A short story from 2014 that I’m still working on (read: that’s in a drawer now). It’s a total Jennifer Egan rip-off. I was trying to mimic her way of bringing characters into focus, then letting them slip again. An experiment.
She said he smelled like roses and he laughed. Honeysuckle, maybe: the hedges surrounding the small bench in front of the old university were teeming with it, flowers ragingly in bloom. But saying to a boy that he smelled like flowers was weird no matter what, and it filled him with apprehension. She always made him feel that way. He was learning things about love that he couldn’t have named: how the people that seem to make your life the most exciting, are also the people who are hardest to live with. But maybe it was him, too: he thought she was worldly because she had a pair of turquoise leather boots she’d bought second-hand, in a shop he’d never have noticed.
Almost two decades from now, after the hard muscles of his current, ex-line back body had dissolved into a layer of fat and the ideals in his head had been eaten up by persistent little moths of cynicism, they would meet again. By sheer coincidence they met on another bench: this time, a bench in a park getting ready for evening. He was killing time he had too much of, she had just popped in from work to see the sun set. Their meeting would bring back to him the boy he once was; a surprise, like the forgotten fiver you find in an old coat pocket.
How he’d seen himself as the sturdy, unshakable one, the one for whom the world was made out of grass and grit, and she the quirky art student who pulled away the curtain and revealed the wonders of the city to him. A drum beat made up by the pitter-patter of a thousand cats’ feet on walls and ridges; a giant born silently in a corner, out of trash cans. And how about that one time they were high and could have sworn the roof of her attic room swung open and above them was a blue dome they could float up and disappear into, and they each felt like the only thing cementing them to reality was the touch of the other person’s hand, and they had both agreed to stay put.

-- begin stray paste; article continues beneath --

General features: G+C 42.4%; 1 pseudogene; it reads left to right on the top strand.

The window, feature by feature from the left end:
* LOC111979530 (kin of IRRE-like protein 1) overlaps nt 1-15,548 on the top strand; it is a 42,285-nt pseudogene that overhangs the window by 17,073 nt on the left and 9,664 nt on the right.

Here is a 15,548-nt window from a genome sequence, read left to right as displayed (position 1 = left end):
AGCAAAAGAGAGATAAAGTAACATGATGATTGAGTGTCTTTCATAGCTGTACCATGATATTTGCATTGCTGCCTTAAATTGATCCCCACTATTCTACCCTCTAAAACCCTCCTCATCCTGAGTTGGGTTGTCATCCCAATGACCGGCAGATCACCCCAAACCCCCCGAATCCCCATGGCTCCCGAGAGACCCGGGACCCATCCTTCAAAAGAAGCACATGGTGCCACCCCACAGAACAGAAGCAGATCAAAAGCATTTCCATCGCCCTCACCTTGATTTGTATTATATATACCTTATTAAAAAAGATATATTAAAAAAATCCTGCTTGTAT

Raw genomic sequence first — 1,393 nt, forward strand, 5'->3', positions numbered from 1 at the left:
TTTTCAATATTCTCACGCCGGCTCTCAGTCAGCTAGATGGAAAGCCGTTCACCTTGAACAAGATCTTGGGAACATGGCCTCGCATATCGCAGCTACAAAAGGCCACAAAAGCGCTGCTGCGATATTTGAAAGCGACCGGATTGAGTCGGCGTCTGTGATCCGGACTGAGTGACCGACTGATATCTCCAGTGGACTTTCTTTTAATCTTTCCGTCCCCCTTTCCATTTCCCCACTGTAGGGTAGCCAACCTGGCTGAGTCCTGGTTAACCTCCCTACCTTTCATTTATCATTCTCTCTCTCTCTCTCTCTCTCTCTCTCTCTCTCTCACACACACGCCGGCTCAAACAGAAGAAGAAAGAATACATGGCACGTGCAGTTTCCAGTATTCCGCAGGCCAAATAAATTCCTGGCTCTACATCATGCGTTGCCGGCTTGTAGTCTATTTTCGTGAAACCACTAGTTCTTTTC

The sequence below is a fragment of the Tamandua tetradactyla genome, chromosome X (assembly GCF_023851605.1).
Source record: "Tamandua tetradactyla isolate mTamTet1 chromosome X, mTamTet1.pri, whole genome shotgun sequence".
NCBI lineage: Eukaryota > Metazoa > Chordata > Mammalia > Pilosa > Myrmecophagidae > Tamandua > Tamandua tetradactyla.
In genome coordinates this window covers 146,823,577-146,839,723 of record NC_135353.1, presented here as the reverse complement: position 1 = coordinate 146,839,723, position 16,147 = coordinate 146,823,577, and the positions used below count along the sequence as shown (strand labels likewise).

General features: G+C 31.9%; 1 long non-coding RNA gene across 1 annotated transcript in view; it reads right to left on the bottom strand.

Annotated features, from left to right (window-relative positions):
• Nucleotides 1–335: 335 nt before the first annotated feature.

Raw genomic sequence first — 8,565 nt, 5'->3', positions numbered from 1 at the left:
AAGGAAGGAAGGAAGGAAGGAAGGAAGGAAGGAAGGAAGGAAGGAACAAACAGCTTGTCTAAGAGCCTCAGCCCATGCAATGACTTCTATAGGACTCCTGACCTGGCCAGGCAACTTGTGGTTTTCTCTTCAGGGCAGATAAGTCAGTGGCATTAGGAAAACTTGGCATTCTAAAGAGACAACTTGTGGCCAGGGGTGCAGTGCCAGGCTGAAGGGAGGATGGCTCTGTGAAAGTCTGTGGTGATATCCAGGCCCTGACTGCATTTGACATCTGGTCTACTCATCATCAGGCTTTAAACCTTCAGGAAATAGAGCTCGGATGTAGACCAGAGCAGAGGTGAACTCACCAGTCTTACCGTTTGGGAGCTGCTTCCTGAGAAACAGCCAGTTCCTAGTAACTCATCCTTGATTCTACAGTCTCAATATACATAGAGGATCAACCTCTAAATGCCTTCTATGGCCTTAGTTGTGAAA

It made him wonder, all those years later, what had happened. There, in the park, she stood up the instant she recognised him, so she could look down on him in wonder. Her cheeks had gotten eerily plump, like a milkmaid’s – later she would tell him she lived in the country with her family – and she looked down on him and said, out of nowhere:
“I thought you were dead.”
And he was reminded of the other time he’d held her hand for ages – but that time it had felt like it weighed a ton, like it would pull them deep into the ground – when they had walked out of the clinic and the whole world seemed to have been turned upside down and scraped out like her uterus. They fought in an overcast street where the walls held the dust like a secret. The storm broke and she said: “Let’s end this”, and he wanted to say “No”, but what came out was “Okay.”
Maybe he was dead. At least the boy was dead, he had died just a second ago, and the man that was left on the bench in the park wondered with a sudden sense of freedom if, now that she turned out to be so sturdy, he could make himself into the creator of his own wonders.
But all this would all take place years and years from the present moment, and he was unaware of it – luckily – and more or less content, for now, to sit on the bench in front of the university, with his girl with the turquoise leather boots on, and she said he smelled like roses, and he laughed.